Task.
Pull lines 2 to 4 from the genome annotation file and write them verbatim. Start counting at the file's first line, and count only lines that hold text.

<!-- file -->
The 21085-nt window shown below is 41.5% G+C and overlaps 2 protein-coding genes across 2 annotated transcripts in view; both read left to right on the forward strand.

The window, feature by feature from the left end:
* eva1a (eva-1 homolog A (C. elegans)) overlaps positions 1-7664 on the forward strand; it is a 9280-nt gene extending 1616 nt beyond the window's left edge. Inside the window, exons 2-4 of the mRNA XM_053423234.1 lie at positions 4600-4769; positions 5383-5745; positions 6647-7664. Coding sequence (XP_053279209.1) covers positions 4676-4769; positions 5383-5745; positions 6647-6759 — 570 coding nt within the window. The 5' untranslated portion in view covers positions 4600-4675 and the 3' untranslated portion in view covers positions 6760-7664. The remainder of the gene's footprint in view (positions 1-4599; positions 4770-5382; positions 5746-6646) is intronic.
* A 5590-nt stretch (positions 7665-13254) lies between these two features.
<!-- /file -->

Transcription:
The window, feature by feature from the left end:
* eva1a (eva-1 homolog A (C. elegans)) overlaps positions 1-7664 on the forward strand; it is a 9280-nt gene extending 1616 nt beyond the window's left edge. Inside the window, exons 2-4 of the mRNA XM_053423234.1 lie at positions 4600-4769; positions 5383-5745; positions 6647-7664. Coding sequence (XP_053279209.1) covers positions 4676-4769; positions 5383-5745; positions 6647-6759 — 570 coding nt within the window. The 5' untranslated portion in view covers positions 4600-4675 and the 3' untranslated portion in view covers positions 6760-7664. The remainder of the gene's footprint in view (positions 1-4599; positions 4770-5382; positions 5746-6646) is intronic.
* A 5590-nt stretch (positions 7665-13254) lies between these two features.